Should the mother be allowed to kill her child after birth? Although the child does not yet feel, certain crucial differences exist between abortion and infanticide. From both psychological and physiological points of view, a born child is much closer to a person than an embryo. A slight probability exists that a one year old child is conscious; the possibility cannot be accepted when deciding whether to destroy the child. Since its destruction is somewhat similar to destroying a person, encouragement of the destruction can lead to encouragement of violence. No clear distinction exists about the time the object becomes conscious, making it dangerous to allow termination of the child until it is believed to become conscious. Additionally, the woman's body is altered by embryos, not children.

However, when abortion is unavailable, infanticide immediately after birth might be a necessary method to prevent creating an unwanted person. In Africa and in Latin America, safe abortion is unavailable but overpopulation is a major problem. Infanticide should be used there as population control. Moreover, since many severe defects become known at birth, infanticide of abnormal babies immediately after birth is very useful.

No strong reasons for infanticide exist several weeks after birth since infanticide can be made in the first day. For the many reasons mentioned above such infanticide should be prohibited. Thus, laws should allow killing of the child by the mother only for the first week after birth, and then only when abortion was not safely available or when the child has abnormalities.

Abortion vs. Non-terminal Damage

Although abortion should be allowed, the pregnant women should not have a right to bring serious nonfatal harm to their future children. The harm does affect a conscious object (the future person) and is bad. Thus, it is reasonable to require pregnant women to have an appropriate lifestyle for development of a normal person. If a woman fails to have an appropriate lifestyle, she may be penalized with forced abortion (to prevent creation of defective people).

Bible and Abortion

Although some claim that the bible opposes abortion, the evidence shows otherwise. The bible says,

Then God said, "Let us make man [people] in our image, in our likeness, and let them rule over the fish of the sea and the birds of the air, over the livestock, over all the earth, and over all the creatures that move along the ground." So God created man in his own image, in the image of God he created him. (Genesis 1:26-27)

"In his own image" cannot refer to a biological similarity; instead, it refers to the special ability of people to think and understand anything. This suggests definition of a person as an object that can think and understand and is consistent with the definition given in this paper.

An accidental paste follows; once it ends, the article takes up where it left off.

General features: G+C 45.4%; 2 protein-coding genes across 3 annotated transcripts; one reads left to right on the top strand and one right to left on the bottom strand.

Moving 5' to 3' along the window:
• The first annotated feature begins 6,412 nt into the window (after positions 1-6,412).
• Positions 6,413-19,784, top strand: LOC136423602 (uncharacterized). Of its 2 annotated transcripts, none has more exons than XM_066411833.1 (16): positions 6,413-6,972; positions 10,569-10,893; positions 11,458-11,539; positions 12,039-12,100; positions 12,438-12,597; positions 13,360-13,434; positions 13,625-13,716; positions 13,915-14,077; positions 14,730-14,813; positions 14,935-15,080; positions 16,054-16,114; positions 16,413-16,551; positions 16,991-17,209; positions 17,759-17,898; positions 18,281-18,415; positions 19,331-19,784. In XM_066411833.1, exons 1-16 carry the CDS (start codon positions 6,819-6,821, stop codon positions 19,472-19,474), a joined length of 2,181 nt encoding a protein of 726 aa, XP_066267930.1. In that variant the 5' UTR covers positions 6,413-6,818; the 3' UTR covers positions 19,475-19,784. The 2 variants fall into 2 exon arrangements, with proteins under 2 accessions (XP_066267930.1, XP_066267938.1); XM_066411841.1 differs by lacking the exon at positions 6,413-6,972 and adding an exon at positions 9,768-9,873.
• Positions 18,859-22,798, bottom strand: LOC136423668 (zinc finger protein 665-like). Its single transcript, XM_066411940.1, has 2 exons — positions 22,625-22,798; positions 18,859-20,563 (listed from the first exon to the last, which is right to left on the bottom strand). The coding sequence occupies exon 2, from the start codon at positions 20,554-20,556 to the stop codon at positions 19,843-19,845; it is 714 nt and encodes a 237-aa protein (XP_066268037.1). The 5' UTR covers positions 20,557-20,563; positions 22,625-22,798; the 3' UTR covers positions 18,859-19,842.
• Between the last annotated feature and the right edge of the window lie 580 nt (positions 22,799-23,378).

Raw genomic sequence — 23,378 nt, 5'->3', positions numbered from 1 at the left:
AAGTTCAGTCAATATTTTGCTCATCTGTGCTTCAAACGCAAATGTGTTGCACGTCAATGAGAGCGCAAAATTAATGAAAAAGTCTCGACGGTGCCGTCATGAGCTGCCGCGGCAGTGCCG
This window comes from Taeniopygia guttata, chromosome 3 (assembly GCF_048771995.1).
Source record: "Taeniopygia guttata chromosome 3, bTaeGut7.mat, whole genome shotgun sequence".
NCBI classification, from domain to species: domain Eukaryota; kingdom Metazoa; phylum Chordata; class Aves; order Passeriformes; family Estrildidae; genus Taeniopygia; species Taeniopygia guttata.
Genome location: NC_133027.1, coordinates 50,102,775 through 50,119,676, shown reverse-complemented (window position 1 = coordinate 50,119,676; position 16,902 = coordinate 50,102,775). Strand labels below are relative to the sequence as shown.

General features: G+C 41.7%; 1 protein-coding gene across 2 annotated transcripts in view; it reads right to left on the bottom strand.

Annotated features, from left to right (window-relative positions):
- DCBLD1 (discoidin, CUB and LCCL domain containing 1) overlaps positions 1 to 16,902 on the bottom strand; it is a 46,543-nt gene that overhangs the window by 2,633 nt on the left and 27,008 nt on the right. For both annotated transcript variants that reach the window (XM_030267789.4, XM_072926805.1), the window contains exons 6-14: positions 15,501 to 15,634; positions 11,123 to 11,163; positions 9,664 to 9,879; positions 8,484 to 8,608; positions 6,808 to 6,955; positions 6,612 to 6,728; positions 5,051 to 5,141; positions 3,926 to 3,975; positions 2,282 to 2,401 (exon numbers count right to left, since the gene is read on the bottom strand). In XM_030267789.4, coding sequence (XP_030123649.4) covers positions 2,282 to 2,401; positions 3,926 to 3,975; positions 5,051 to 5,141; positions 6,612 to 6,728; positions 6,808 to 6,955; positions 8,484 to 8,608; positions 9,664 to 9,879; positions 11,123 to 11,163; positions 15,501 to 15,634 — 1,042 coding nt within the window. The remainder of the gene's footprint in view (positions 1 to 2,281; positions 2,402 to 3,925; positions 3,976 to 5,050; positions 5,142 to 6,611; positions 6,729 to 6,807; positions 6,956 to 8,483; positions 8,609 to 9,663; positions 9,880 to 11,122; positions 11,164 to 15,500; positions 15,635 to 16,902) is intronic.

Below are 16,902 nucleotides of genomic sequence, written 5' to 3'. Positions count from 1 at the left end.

According to the Bible, God instructs:

If men who are fighting hit a pregnant woman and she gives birth prematurely [has miscarriage] but there is no serious injury, the offender must be fined whatever the woman's husband demands and the court allows. But if there is serious injury [to the woman], you are to take life for life, eye for eye, tooth for tooth, hand for hand, foot for foot, burn for burn, wound for wound, bruise for bruise. (Exodus 21:22-25)

The death of a fetus is considered a destruction of property instead of destruction of a person since the penalty is only a fine. Damage to the woman, however, is a much worse crime since the punishment is much more severe.

In Numbers 5:11-31, if a woman committed adultery, she is to have a bitter drink that poisons her to punish her and bring miscarriage. Thus, abortions are approved in case of adultery by the woman. In biblical times, abortions were accomplished through poisoning the woman, clearly a cruel procedure. "The typical abortion methods were to poison the mother (hoping she lived while the fetus died) or to physically abuse the mother's abdomen." (Gilbert) Thus, abortions were not recommended for insubstantial reasons.

God (according to the bible) preordained some prophets before their conception. The prophets were given a miraculous ability to communicate with God. Some obtained soul even before conception. Jeremiah 1:5 states that God knew Jeremiah (a prophet) before conception. Those prophets, of course, are not the majority population. Often, their being human before birth is one of their distinctions from ordinary fetuses who become people (that is conscious) after birth.

The New Testament places strict moral rules. Nowhere does it say that abortion is wrong or that a fetus is a person. Its moral reaffirms the position that people are people through their understanding and thought.

Additional Evidence on whether a Fetus is a Person